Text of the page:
Explorer Felicity Aston's Journey to Understand the Arctic

Explorer Felicity Aston in the Arctic

Felicity Aston is an experienced Polar Explorer, author and public speaker, who has led record setting expeditions to both the North and South Pole.

In 2012 she became the first woman to ski across Antarctica alone, a 1744km journey that took her 59 days and earned her a place in the Guinness Book of World Records. In 2015 she was appointed MBE for services to Polar exploration and was awarded the Polar Medal. She is a Fellow of the Royal Geographical Society in London and The Explorers Club in New York.



Written by Felicity Aston, MBE

Strange to think that when the helicopter lifted us from the ice and flew us from the North Pole in April 2018, we had little idea that no one would be back. More than three years later, we remain almost the last people to have stood at the top of the world.
It has been the global pandemic that has caused the recent prolonged closure, of course, but in the near future this is likely to be a permanent state of affairs. Since satellite monitoring of Arctic Ocean Sea Ice began in the late 70s, there has been a clear and accelerating trend of loss. It is not just that there is far less sea ice in the Arctic Ocean than there has ever been but that the ice that remains is thinner, newer and less stable than ever before. The thicker, stronger multi-year ice that holds together the pack ice is disappearing most rapidly, threatening an ever faster disintegration of the ice cover.
Felicity Aston standing at the North Pole and with a Guiness Book of World Reconds award

All good reason for polar explorers like me to stay well clear of the ice, you might think! But in fact the increasing challenge of mounting a ski expedition on the Arctic Ocean has only served to underscore the urgency of getting out onto the pack ice in order to collect the raw data that will be used to further understand this most precious environment. My team are not veteran explorers, career scientists or super humans, but women who are committed to bettering our planet and that want to find ways that they can effectively and meaningfully give back.
They are each proof in the power we all have to take action, have an impact and be amazing. Together we will be skiing across the last degree of latitude over the Arctic Ocean sea ice to the North Pole, sleeping in tents pitched on the ice and dragging all our food and equipment in sledges behind us.
Sleeping in a tent in the Arctic and the Northern lights
Temperatures can fall as low as -40C/F, polar bears have been known to roam even this far North and can be deadly, the ice beneath our skis is constantly moving which makes navigation complicated and we will need to negotiate our way safely through areas of ice rubble heaped into obstacles as high as a room and perhaps even stretches of open water. Most expeditions have the comfort of knowing that as they progress, the sledges they are hauling will become lighter as food and supplies are used up.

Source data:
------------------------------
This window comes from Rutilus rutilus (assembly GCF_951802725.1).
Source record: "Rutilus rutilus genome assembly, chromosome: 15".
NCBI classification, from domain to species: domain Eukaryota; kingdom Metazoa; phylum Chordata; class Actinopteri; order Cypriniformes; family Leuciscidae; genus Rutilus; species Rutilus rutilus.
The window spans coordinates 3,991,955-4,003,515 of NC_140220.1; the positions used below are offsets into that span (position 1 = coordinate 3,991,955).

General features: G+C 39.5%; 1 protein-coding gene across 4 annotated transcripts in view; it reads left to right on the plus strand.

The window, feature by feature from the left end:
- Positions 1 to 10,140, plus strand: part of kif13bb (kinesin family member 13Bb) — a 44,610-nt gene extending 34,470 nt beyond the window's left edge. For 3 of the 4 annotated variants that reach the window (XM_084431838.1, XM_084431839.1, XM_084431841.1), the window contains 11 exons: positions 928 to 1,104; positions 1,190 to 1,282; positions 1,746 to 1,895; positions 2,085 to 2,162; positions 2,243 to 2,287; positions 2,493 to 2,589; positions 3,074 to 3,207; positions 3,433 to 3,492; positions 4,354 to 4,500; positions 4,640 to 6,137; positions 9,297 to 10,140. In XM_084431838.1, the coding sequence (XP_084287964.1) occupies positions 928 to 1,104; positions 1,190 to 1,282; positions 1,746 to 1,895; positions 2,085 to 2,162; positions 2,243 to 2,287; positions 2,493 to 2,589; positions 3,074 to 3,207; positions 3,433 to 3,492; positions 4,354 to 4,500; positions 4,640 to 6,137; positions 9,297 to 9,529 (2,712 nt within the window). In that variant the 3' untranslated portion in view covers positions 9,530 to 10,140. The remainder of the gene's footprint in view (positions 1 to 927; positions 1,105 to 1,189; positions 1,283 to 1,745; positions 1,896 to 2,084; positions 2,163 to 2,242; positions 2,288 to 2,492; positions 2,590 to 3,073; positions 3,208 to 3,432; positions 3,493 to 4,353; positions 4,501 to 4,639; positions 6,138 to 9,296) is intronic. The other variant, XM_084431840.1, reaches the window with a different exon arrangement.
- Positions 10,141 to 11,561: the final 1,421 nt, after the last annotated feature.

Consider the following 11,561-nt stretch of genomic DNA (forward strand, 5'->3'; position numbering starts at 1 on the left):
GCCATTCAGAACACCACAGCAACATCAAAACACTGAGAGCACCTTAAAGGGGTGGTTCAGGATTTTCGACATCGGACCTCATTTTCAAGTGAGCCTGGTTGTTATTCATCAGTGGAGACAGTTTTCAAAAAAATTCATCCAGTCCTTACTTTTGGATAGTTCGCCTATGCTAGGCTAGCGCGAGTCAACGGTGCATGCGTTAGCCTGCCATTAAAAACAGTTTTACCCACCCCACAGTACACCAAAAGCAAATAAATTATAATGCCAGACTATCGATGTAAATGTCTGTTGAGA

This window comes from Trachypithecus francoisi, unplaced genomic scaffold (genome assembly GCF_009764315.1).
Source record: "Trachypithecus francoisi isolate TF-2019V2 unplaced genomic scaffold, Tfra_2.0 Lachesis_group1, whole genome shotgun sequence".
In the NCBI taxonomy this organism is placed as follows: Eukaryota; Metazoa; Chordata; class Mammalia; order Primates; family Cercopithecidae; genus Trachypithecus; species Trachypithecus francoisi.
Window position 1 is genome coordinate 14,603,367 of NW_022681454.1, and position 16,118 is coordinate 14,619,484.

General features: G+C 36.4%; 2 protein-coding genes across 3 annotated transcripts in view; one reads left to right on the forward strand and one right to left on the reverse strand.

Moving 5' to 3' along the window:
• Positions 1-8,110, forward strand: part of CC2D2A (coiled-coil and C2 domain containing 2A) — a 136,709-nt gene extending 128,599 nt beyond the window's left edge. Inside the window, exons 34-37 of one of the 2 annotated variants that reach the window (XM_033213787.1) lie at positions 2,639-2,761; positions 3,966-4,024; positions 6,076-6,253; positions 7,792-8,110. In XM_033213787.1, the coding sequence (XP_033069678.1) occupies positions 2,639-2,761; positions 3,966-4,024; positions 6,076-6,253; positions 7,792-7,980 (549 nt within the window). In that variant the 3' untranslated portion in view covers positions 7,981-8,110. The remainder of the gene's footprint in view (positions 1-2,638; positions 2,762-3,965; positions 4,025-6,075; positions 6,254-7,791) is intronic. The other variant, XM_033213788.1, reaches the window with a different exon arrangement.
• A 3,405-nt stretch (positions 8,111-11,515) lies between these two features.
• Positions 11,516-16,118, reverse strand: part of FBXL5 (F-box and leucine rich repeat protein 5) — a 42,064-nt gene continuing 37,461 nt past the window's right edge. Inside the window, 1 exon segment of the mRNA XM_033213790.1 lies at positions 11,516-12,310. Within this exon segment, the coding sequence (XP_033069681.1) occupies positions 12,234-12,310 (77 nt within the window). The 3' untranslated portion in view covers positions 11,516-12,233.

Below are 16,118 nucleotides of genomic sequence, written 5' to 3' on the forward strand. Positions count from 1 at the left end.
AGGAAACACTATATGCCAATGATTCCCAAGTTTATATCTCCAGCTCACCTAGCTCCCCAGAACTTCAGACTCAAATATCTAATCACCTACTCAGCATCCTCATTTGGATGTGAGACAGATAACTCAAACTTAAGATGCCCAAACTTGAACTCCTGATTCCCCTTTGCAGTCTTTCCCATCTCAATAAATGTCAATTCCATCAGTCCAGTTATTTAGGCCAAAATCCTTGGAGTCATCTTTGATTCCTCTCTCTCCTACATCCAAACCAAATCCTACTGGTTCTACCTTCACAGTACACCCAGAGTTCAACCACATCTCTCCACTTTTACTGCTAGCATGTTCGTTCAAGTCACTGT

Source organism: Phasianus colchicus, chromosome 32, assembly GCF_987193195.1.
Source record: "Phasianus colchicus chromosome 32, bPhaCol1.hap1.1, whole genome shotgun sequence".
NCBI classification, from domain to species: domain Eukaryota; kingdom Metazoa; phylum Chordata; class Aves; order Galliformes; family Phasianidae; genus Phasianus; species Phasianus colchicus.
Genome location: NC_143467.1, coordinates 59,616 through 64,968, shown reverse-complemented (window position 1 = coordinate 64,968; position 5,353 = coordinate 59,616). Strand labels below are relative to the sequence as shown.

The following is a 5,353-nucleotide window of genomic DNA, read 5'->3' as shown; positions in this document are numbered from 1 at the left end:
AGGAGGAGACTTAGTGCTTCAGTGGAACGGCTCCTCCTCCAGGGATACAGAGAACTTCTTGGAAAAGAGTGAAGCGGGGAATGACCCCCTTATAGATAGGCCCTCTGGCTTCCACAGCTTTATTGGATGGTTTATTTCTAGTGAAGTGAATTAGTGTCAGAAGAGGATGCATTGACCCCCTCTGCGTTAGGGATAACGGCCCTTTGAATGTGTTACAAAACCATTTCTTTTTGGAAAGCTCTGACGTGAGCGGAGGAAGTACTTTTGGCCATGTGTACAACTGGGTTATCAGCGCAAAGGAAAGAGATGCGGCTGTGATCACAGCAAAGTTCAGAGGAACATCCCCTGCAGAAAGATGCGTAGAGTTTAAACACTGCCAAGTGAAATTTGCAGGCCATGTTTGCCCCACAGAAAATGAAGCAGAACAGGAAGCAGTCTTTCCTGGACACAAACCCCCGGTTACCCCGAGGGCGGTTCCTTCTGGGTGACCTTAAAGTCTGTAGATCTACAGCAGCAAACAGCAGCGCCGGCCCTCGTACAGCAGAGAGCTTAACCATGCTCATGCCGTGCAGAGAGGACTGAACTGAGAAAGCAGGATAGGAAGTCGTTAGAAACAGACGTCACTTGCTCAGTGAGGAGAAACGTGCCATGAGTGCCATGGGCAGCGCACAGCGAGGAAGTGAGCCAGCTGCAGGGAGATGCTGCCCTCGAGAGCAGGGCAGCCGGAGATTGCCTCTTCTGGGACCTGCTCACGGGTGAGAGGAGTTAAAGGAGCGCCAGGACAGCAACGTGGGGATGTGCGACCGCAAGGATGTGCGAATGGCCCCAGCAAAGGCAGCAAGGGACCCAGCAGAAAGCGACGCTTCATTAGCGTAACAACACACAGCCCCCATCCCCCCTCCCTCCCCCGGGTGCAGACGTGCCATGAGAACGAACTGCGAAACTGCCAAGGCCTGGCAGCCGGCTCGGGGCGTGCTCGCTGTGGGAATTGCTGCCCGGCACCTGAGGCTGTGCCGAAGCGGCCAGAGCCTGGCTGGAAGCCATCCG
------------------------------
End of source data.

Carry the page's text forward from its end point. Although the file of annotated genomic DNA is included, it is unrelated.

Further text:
For us it is the opposite. The weight in our sledges will only increase as we collect snow, ice and water samples along our journey – samples that will be analysed by scientists and institutions in the UK and the US on return, investigating the distribution of pollutants across Arctic Ocean sea ice.
Furthermore, even though we will be experiencing extreme subzero temperatures, a primary concern is preventing our samples from melting in the 24-hour arctic sunshine which would render them useless. 
Felicity Aston in the Arctic wearing the 24L backpack, the GROUNDTRUTH custon sled and Ice sheets
The sledge bags being designed and manufactured for the expedition by GROUNDTRUTH are critical in enabling us to optimise our capacity as well as to protect our valuable cargo of samples effectively. Furthermore, the story of GROUNDTRUTH, a company founded by three sisters willing to commit time, energy and livelihoods into new and better ways of doing things, through ingenuity and personal connection, is something that resonates loudly with us as an expedition team.
Environmental change in the Arctic is a story of loss, but it is also one of hope and opportunity – the opportunity for all of us to forge new and exciting routes forward, routes that lead to a better future.

Stay tuned for more information on the B.I.G North Expedition and the bespoke GROUNDTRUTH Sledge covers! 

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